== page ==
Tuesday, September 6, 2011
Life in a Tree House
Our house was built in 1924, and I love it. I imagine that the man who built this house must have been a romantic. We are the third owners, the women before us, lived here for 2 years. The family before that built not only our house, but the house's around us. Mostly, I feel like I was destined to be here and I do not know why.
There are more windows than wall space. Most of them casement, and crank outwards like we should be looking out on the Cape. None of them are standard. The light floods the house in the morning and I am overcome with a half-awake happiness. A calmness that only the gentle soft morning light could achieve over my cranky morning self.
The ceilings are 10+ feet. They feel huge in comparrsion to me.
There are old pine floors that go one way, vary greatly in width, and excite me in the romantic way they should. There are oak floors that go the other way, are perfectly symmetrical, and bore me most days. They require 1/2 the work.
Not one of the doors is level.
The house is full of life in the summer. The southern humidity brings everything together. The littlest cracks that drive me crazy all winter, all swell and fill with the summer heat. They keep the cool air-conditioned air inside, where we need it most.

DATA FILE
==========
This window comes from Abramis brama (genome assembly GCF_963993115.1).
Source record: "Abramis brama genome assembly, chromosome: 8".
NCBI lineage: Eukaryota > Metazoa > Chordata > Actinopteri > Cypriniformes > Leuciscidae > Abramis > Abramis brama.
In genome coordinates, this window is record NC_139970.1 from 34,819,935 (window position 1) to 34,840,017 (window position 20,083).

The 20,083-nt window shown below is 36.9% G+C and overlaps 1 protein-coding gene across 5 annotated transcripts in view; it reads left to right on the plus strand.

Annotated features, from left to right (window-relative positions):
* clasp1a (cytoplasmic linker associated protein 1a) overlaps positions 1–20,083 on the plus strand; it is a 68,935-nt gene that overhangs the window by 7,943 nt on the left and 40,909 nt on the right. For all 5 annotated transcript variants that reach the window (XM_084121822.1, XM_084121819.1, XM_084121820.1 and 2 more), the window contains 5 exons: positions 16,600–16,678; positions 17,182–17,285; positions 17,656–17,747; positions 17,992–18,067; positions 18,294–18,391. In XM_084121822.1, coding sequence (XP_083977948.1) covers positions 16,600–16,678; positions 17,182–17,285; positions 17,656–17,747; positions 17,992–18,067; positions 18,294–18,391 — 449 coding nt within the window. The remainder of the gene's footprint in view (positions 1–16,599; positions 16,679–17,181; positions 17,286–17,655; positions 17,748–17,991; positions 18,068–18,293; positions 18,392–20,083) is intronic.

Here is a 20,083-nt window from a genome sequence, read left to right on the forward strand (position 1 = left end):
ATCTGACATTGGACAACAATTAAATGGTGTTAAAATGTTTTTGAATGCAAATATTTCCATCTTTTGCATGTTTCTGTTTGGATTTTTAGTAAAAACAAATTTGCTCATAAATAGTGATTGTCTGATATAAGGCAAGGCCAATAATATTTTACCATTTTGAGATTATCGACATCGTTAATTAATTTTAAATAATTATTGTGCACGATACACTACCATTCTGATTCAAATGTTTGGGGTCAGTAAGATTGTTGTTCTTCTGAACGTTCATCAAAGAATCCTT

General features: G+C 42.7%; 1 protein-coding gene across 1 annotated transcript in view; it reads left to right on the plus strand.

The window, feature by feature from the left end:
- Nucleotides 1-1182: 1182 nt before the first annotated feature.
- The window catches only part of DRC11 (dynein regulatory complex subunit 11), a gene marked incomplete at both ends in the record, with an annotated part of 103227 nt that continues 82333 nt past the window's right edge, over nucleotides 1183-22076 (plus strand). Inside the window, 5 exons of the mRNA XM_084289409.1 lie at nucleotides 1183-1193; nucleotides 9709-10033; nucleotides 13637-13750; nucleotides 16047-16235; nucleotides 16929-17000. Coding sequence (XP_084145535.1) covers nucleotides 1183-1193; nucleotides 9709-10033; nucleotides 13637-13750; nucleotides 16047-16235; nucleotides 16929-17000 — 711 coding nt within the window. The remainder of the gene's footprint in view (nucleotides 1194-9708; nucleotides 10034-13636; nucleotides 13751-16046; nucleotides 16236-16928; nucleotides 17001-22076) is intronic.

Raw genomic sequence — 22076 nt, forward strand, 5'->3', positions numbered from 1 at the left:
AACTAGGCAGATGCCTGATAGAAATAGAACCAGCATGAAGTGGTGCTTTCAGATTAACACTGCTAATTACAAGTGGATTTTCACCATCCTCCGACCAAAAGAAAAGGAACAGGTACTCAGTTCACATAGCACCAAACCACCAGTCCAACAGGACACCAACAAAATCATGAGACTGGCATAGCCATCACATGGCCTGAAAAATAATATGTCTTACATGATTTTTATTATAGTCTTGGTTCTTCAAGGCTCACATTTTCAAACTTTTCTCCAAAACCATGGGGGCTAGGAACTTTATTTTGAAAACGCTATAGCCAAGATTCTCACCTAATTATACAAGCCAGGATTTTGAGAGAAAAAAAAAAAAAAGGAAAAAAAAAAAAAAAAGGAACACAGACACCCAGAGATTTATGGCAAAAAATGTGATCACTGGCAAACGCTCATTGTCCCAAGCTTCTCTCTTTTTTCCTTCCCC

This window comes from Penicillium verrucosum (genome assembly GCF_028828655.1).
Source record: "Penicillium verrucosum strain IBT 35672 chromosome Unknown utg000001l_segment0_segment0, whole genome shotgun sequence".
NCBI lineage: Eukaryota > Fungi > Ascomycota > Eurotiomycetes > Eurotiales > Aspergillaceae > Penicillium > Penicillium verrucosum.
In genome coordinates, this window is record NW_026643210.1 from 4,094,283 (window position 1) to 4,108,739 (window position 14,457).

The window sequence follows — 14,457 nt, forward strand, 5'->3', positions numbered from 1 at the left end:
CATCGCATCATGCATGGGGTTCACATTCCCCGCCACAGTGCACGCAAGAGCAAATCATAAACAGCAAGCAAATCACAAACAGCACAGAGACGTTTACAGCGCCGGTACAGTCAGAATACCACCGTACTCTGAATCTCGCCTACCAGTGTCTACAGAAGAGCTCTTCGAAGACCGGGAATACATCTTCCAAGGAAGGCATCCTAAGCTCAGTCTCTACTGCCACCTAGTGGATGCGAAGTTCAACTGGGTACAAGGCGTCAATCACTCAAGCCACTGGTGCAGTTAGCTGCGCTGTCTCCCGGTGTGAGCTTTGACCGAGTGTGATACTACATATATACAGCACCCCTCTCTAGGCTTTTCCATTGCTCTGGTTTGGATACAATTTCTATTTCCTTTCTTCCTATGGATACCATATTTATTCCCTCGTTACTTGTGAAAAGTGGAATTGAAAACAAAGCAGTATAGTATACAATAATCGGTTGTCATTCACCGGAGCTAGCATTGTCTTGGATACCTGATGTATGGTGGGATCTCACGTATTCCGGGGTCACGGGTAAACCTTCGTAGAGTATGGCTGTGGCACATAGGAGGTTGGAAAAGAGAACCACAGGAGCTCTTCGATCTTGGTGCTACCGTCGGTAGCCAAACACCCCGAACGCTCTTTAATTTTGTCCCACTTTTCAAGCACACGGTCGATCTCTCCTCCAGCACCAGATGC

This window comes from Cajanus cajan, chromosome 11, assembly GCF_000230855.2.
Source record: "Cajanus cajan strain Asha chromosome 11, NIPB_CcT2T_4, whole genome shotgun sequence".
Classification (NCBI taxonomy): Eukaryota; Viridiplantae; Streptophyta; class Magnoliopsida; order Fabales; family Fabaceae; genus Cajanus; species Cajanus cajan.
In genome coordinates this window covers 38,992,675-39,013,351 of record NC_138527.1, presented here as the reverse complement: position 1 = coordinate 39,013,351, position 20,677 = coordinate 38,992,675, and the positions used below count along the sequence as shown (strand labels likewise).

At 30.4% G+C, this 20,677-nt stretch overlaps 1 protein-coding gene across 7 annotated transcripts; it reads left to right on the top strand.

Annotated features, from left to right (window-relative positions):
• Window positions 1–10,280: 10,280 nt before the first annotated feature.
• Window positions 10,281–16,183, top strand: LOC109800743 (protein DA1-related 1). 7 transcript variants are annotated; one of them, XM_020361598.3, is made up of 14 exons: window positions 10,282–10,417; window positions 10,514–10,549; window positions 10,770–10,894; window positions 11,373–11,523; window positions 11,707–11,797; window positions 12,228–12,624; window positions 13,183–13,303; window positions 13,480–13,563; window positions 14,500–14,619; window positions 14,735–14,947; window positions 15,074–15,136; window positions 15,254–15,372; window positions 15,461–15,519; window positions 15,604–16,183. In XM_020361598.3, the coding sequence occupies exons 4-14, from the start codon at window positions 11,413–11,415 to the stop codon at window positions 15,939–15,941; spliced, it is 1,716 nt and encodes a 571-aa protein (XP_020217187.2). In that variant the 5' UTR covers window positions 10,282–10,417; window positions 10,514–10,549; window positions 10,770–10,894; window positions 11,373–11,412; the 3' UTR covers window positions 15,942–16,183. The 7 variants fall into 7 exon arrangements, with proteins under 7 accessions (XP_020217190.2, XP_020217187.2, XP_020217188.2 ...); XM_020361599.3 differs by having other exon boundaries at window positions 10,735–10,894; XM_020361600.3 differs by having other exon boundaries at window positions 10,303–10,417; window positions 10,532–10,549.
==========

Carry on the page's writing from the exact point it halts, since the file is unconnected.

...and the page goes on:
In the winter, while my neighbors tree shaded houses are all creaky and cold, the same sun light that prevents me from ever growing the smallest flower, keeps our house warm and compensates for the gaping spaces in the casement windows. I never have to check the weather channel in the morning, I only have to stand barefoot in front of the sink.
Did I tell you that our house is framed in the same red cedar that sides it? The studs are magnificent. It takes a fully muscled man and large power equipment to hang so much as a mirror. That mirror will be there as long as the house.
On top of the frame-work, lives our plaster walls. It too, is alive in a way that some human beings are not. I fix cracks, we plaster, we paint, they come back, they want to be here . .to be seen. . .there is no other explanation.
My kitchen is in the back of the house, where modern floor plans do not allow. There is no "Great Room", yet I am grateful for my alone space. No one bothers me back here. I am here now, typing away, while the sound of the television blares from the front room. They will find me when they are hungry, but not before.
In our house, the dirt rises from the ground below, the windows bring the fresh air in, and light fills the space in its natural glow. Our house in its aging imperfection, economic shortcomings and modern inefficiency's, clearly represents what Scotty and I stand for. We are romantics, drawn together by something stronger than we are, and we do not know why.